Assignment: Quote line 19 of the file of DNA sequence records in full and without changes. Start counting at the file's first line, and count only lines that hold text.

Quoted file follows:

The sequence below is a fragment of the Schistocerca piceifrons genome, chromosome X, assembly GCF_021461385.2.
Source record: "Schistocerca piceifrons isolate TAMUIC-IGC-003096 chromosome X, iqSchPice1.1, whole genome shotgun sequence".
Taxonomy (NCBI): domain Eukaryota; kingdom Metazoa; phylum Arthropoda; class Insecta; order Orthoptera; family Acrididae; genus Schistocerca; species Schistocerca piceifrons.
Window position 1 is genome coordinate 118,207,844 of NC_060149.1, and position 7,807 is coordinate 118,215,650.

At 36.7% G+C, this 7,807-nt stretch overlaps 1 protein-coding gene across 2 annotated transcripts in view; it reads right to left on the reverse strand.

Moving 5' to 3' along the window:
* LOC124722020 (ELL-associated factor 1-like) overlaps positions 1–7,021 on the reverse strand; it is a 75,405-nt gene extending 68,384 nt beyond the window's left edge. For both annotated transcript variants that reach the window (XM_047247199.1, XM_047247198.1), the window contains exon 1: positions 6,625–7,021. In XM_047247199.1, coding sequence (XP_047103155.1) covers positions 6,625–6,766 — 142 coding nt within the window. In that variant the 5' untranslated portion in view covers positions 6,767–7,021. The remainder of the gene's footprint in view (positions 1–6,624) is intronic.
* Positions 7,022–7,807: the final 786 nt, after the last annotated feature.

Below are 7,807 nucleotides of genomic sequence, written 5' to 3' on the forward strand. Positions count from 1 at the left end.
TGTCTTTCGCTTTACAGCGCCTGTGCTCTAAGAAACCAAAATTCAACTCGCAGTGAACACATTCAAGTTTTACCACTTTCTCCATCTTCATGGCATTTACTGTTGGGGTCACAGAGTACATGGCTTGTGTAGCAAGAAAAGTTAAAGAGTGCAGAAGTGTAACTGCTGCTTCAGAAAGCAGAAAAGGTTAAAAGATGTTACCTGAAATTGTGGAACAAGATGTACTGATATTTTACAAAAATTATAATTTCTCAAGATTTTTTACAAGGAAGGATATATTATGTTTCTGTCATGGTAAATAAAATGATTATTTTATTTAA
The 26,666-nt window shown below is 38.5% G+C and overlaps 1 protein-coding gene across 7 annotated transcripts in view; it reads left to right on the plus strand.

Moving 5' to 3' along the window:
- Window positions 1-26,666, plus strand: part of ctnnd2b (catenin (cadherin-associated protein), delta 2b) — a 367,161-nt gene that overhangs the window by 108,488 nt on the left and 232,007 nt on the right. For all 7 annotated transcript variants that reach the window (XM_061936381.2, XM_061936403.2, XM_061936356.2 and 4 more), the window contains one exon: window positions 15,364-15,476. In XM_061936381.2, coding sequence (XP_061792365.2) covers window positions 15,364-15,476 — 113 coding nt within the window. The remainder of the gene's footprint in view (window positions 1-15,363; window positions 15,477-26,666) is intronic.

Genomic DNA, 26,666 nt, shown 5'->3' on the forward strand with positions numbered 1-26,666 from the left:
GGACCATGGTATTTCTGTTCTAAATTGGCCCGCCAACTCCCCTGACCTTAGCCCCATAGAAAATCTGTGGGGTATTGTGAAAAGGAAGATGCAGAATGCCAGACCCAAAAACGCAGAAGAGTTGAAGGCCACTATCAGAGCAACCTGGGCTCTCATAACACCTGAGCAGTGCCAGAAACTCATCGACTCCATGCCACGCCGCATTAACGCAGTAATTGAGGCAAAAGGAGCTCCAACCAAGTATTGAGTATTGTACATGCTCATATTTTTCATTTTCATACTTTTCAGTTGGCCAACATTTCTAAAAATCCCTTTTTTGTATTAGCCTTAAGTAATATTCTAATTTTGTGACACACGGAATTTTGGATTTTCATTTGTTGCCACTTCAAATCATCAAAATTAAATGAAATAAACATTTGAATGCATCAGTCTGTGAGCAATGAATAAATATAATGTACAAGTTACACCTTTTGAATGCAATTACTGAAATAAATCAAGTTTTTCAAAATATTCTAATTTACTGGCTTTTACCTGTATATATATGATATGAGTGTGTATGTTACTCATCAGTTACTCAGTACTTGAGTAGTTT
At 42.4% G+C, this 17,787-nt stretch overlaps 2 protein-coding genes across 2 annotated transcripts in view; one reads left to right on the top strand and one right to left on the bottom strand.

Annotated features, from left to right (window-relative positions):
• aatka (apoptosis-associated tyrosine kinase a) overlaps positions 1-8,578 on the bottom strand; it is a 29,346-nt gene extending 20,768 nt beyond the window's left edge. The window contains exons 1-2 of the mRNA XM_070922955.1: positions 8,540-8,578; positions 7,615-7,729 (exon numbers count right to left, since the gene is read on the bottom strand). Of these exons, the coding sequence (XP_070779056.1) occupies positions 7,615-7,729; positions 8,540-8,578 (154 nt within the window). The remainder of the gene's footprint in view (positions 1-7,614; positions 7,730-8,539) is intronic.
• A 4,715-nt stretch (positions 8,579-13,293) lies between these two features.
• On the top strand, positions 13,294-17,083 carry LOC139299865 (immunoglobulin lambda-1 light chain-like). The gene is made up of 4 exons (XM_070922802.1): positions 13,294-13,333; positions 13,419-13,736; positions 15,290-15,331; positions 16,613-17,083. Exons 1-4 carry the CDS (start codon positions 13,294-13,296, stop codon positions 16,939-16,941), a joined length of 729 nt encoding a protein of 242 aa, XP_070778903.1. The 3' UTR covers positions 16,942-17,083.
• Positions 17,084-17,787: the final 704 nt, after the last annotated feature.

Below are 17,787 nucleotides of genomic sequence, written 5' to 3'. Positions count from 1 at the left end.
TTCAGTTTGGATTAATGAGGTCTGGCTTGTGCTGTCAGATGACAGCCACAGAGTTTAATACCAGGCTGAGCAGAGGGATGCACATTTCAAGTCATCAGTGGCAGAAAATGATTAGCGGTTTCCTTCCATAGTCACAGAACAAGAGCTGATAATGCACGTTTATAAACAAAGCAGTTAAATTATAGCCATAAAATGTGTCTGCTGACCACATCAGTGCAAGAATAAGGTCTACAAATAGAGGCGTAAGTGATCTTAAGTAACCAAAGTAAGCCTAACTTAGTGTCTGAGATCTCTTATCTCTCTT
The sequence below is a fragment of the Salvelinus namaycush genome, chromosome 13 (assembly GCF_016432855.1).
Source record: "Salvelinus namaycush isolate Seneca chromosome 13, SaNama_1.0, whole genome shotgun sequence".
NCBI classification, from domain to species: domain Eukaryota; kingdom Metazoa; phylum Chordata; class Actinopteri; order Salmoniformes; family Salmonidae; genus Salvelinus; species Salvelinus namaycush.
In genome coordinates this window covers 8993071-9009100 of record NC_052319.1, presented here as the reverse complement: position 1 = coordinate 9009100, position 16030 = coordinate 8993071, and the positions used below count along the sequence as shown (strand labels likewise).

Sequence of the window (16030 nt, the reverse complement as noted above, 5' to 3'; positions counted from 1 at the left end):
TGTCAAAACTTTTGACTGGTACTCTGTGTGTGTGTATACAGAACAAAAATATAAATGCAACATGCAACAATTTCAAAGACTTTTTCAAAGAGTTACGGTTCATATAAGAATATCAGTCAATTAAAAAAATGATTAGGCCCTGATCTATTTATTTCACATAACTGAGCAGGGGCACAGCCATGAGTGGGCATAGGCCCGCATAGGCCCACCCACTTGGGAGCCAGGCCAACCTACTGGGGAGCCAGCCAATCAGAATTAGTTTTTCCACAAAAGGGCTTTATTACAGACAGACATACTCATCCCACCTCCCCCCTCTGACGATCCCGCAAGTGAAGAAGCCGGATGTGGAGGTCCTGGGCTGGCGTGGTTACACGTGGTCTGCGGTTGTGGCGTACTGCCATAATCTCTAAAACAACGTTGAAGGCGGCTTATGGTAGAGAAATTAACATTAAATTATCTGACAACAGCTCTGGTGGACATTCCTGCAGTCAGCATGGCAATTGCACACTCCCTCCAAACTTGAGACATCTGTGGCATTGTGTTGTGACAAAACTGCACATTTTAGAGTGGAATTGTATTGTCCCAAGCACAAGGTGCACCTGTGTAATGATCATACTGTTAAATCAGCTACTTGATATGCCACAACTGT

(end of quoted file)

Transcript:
• A 4,715-nt stretch (positions 8,579-13,293) lies between these two features.